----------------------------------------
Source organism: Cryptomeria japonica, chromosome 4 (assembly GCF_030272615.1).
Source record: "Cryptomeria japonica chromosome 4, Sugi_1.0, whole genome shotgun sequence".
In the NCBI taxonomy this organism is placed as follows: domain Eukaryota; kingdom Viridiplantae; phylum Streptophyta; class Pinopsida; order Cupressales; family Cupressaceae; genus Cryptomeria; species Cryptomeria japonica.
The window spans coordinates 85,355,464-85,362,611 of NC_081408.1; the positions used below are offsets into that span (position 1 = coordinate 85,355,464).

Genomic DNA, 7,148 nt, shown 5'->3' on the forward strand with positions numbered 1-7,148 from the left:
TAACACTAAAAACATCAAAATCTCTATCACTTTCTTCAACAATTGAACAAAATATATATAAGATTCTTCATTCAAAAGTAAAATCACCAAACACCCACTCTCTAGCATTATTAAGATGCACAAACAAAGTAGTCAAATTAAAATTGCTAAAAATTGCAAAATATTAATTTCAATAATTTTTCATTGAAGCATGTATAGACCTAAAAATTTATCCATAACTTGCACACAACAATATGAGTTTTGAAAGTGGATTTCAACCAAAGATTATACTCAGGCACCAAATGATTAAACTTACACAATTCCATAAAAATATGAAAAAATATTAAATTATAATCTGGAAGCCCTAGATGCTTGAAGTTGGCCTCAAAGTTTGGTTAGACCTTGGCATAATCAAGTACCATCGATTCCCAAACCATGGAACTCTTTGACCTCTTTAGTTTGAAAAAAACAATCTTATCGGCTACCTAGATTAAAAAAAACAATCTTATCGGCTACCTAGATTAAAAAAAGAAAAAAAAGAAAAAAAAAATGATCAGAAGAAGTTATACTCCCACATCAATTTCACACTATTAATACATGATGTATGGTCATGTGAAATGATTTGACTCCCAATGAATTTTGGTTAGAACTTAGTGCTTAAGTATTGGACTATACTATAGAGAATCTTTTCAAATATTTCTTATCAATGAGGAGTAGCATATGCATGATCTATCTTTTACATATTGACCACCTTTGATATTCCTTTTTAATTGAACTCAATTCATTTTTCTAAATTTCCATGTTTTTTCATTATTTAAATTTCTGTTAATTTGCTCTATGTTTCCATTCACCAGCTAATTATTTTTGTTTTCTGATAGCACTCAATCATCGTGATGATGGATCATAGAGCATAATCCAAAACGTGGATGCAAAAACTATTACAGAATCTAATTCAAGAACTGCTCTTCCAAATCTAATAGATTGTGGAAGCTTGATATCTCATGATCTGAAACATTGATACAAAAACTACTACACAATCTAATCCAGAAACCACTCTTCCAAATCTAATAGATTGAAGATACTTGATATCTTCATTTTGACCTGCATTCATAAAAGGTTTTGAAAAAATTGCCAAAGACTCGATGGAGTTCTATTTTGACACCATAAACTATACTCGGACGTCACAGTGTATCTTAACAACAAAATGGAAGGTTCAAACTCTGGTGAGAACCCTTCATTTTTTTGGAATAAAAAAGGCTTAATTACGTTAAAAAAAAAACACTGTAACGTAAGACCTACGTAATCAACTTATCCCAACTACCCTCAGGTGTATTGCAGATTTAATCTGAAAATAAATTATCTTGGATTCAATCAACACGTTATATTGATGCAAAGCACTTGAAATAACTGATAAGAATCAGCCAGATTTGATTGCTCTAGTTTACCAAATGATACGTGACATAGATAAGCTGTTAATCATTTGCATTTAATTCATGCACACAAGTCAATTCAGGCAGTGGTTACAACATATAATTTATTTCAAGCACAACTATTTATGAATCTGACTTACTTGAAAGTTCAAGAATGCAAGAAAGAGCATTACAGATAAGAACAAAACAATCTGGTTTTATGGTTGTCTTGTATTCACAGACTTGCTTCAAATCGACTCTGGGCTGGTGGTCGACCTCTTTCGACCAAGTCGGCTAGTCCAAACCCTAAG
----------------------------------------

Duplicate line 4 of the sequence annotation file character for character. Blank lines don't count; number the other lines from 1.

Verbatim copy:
The window spans coordinates 85,355,464-85,362,611 of NC_081408.1; the positions used below are offsets into that span (position 1 = coordinate 85,355,464).